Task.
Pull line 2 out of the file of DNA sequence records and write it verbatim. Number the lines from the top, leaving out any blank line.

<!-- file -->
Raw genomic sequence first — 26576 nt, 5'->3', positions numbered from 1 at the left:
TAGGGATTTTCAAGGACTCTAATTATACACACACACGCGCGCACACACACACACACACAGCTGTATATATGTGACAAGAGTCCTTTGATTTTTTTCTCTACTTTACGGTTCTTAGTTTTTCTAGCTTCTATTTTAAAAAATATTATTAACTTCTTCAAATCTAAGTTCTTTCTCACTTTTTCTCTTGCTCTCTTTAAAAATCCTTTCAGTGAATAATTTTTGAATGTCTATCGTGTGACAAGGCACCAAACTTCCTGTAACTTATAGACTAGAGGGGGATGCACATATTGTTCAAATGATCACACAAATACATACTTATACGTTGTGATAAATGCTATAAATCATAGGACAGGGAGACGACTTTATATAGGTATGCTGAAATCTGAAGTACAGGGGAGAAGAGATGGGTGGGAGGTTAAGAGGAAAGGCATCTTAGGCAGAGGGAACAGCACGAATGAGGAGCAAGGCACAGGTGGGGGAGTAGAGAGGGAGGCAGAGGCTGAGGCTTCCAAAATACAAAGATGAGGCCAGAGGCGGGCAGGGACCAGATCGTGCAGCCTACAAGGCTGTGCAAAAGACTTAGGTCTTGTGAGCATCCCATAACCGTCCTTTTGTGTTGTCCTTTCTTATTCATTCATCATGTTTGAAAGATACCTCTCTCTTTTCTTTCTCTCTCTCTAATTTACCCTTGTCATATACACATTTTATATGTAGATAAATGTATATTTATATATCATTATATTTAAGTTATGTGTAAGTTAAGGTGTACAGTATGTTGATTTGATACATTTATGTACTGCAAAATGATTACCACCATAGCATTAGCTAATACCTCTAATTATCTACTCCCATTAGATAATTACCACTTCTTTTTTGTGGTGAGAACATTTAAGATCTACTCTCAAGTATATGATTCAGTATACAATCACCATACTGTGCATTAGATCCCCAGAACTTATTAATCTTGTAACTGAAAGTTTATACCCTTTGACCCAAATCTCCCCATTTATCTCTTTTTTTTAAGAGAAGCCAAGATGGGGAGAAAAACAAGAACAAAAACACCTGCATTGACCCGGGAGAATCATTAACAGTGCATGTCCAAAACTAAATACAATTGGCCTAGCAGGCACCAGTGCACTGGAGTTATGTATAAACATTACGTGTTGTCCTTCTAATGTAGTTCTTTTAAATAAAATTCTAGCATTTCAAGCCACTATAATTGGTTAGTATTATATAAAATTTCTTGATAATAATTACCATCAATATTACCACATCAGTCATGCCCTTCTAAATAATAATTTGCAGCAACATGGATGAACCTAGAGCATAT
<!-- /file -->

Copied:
TAGGGATTTTCAAGGACTCTAATTATACACACACACGCGCGCACACACACACACACACAGCTGTATATATGTGACAAGAGTCCTTTGATTTTTTTCTCTACTTTACGGTTCTTAGTTTTTCTAGCTTCTATTTTAAAAAATATTATTAACTTCTTCAAATCTAAGTTCTTTCTCACTTTTTCTCTTGCTCTCTTTAAAAATCCTTTCAGTGAATAATTTTTGAATGTCTATCGTGTGACAAGGCACCAAACTTCCTGTAACTTATAGACTAGAGGGGGATGCACATATTGTTCAAATGATCACACAAATACATACTTATACGTTGTGATAAATGCTATAAATCATAGGACAGGGAGACGACTTTATATAGGTATGCTGAAATCTGAAGTACAGGGGAGAAGAGATGGGTGGGAGGTTAAGAGGAAAGGCATCTTAGGCAGAGGGAACAGCACGAATGAGGAGCAAGGCACAGGTGGGGGAGTAGAGAGGGAGGCAGAGGCTGAGGCTTCCAAAATACAAAGATGAGGCCAGAGGCGGGCAGGGACCAGATCGTGCAGCCTACAAGGCTGTGCAAAAGACTTAGGTCTTGTGAGCATCCCATAACCGTCCTTTTGTGTTGTCCTTTCTTATTCATTCATCATGTTTGAAAGATACCTCTCTCTTTTCTTTCTCTCTCTCTAATTTACCCTTGTCATATACACATTTTATATGTAGATAAATGTATATTTATATATCATTATATTTAAGTTATGTGTAAGTTAAGGTGTACAGTATGTTGATTTGATACATTTATGTACTGCAAAATGATTACCACCATAGCATTAGCTAATACCTCTAATTATCTACTCCCATTAGATAATTACCACTTCTTTTTTGTGGTGAGAACATTTAAGATCTACTCTCAAGTATATGATTCAGTATACAATCACCATACTGTGCATTAGATCCCCAGAACTTATTAATCTTGTAACTGAAAGTTTATACCCTTTGACCCAAATCTCCCCATTTATCTCTTTTTTTTAAGAGAAGCCAAGATGGGGAGAAAAACAAGAACAAAAACACCTGCATTGACCCGGGAGAATCATTAACAGTGCATGTCCAAAACTAAATACAATTGGCCTAGCAGGCACCAGTGCACTGGAGTTATGTATAAACATTACGTGTTGTCCTTCTAATGTAGTTCTTTTAAATAAAATTCTAGCATTTCAAGCCACTATAATTGGTTAGTATTATATAAAATTTCTTGATAATAATTACCATCAATATTACCACATCAGTCATGCCCTTCTAAATAATAATTTGCAGCAACATGGATGAACCTAGAGCATAT